The search for a new brand of Islam in the Middle East: the Gülen Movement
By Dr. Aland Mizell: Kurdistan Tribune – 4.11.2012 – Everything happens for a reason, and today the change in the Middle East is happening for a reason as well. After 9/11, America and the West realized they could not fight the more than 1. 4 billion Muslims in the world; instead America and the West have tried to bring some changes to the Islamic world. The problem is that the Islamic world and the Middle East lack an Islamic model that is fully democratic: one that respects the rule of law, equal justice, freedom to live, freedom to worship and freedom to speak as well as renouncing violence.
Most importantly, however, they seek an Islamic model that will not be hostile to the West, to America, and to Israel.When President Obama came to power, his first speech was at Cairo University. The President said that he sought a new beginning between the United States and the Muslim world and that America and Islam are not mutually exclusive, nor do they need to be in competition. Later, the West and the U.S. helped the Arab Spring in the Muslim world, including the changes in Tunisia, Egypt, Libya, Yemen, and now in Syria. Most of these dictators who were supported by the West and America now have been deposed, and instead Islamists have taken leadership roles. Thus, the rise of political Islam urged America and the West to seek a new brand of Islam in this region of the Muslim world.
There were only four options available for the West to support as an Islamic model. One was the Turkish Islamic movement called ‘the Gülen movement’, led by the known Turkish Hodja imam Fethullah Gülen; second, Iran‘s Shia model; third, Egypt’s model; and fourth, Saudi Arabia’s Wahhabism model.
Wahhabism is Saudi Arabia’s dominant faith, an absolute authority for the state. It is an Islamic sect that is based on the literal interpretation of the Koran and one that believes that those who do not practice the Wahhabism (Salafis) form of Islam are enemies of Islam, but those who practice Wahhabism will go to heaven while the rest will not. Iran’s dominant faith, the Shia, and Turkey’s dominate Sunni faith say Wahhabism has distorted and misinterpreted Islam like Osama Bin Laden, the Taliban in Afghanistan, and some Islamic groups in South East Asia.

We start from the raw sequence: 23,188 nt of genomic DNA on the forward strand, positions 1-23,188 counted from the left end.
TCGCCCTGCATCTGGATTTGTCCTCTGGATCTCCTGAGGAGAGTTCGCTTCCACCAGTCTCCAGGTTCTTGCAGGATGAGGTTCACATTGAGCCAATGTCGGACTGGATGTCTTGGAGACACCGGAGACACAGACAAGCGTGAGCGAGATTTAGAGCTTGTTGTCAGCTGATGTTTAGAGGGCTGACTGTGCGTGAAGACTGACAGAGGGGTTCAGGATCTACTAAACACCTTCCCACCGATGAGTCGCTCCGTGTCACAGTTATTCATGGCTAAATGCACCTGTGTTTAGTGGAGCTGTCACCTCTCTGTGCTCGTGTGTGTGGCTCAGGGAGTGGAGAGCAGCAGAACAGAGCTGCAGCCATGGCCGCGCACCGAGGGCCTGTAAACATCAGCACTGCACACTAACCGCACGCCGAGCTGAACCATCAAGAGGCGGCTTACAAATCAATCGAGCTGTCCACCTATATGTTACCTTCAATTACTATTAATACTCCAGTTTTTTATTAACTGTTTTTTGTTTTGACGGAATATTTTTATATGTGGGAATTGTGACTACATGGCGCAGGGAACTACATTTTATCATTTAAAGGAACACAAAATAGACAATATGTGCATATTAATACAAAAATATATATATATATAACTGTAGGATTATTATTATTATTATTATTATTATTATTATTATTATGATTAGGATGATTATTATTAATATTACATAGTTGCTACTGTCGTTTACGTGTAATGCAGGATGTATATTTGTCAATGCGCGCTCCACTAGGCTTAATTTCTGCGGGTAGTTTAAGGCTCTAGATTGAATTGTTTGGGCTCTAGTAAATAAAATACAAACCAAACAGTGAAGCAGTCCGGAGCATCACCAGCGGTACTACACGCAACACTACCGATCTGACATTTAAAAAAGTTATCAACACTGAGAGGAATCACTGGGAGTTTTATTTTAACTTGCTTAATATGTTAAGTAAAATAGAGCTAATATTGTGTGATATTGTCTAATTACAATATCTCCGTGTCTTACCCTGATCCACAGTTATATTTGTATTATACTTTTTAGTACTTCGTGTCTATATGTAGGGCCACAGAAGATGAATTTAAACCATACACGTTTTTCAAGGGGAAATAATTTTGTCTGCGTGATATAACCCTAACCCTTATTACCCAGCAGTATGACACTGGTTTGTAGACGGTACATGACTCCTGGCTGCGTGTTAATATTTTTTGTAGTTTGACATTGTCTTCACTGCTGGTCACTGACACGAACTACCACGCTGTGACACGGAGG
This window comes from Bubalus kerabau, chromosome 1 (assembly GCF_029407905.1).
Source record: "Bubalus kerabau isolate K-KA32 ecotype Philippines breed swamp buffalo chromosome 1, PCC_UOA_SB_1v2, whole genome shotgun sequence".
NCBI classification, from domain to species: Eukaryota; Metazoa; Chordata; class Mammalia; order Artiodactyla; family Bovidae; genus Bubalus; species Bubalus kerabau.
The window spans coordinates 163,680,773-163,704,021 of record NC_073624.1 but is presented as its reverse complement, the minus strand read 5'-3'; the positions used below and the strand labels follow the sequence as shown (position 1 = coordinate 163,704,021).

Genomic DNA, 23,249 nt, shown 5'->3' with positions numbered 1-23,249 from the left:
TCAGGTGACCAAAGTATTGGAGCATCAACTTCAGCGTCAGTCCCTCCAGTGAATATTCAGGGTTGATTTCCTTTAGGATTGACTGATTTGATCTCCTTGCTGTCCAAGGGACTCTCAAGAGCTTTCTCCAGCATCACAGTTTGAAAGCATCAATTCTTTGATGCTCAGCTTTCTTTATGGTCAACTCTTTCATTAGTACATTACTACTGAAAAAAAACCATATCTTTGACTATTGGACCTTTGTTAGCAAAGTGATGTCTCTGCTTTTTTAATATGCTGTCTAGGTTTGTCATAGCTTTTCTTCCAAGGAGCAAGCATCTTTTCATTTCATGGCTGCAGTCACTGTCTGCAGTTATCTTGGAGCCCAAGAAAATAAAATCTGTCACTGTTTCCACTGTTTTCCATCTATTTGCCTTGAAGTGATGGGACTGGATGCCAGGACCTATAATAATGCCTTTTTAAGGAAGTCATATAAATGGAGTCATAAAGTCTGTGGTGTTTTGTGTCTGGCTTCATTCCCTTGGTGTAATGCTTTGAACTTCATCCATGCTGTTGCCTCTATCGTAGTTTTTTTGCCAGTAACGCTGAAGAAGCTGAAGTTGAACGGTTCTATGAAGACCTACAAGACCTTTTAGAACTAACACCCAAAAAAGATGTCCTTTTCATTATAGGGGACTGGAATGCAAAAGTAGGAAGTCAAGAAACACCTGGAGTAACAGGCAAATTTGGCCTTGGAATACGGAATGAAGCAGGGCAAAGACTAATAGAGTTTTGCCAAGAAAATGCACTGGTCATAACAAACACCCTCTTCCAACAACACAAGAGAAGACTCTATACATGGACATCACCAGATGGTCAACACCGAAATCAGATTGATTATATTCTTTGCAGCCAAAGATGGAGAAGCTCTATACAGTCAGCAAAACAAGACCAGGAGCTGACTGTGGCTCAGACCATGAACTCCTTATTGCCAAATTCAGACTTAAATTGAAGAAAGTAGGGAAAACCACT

A series of incidents caused concern regarding the Shia for the West and America. The rise of Shia political power in the U. S.-occupied Iraq, the Iranian President Mahmoud Ahmadinejad’s violent verbal attacks against Israel, his denying the holocaust, the war in Lebanon when the Shia Hezbollah took the Western hostages there and Iran’s support of terrorism generate Western and American concerns about the Shia version of Islam as a model. Consequently, containing the Shia religion and focusing on a new brand of Islam became an important tactic. Running out of options, the West and America decided to support the Turkish Islamic movement called the Gülen movement as a model for the Islamic world, but at the same time they intentionally fanned the animosity between the different ethno- cultural and religious groups in the Middle East.
As we see, after the regime change, Saddam Hussein’s Sunni minority is now ruled by the Shia majority. In Syria the Assad regime is Alawi, so the minority rules even though the majority is Sunni; but when Assad falls, Turkey will want to install a Sunni regime, one friendly to the Turkish Sunnis and antagonistic to Iran and its influence. In fact, current events in the Middle East are the result of carefully designed covert intelligence with a pre-planned agenda, with Turkey heavily involved.
It is sad to say that America does not have a coherent or smart policy in the Middle East. Nor does it have an effective policy regarding Turkey, especially considering the complex events in Turkey. America supports a non-democratic Turkish government and turns a blind eye to Turkey’s activity in Syria and its treatment of the Kurds although thousands of journalists, Kurdish politicians, and human rights advocates have been jailed there.
So why is the West supporting the Gülen Turkish Islamic Movement or the Turkish Missionary Movement? Gülen does not like the Iranian or Russian influence in the Middle East, and he, like America, is suspicious of Iran and Russia. America supports Gulen’s movement to use it for its own interests and, likewise, Gülen is using America to become more powerful.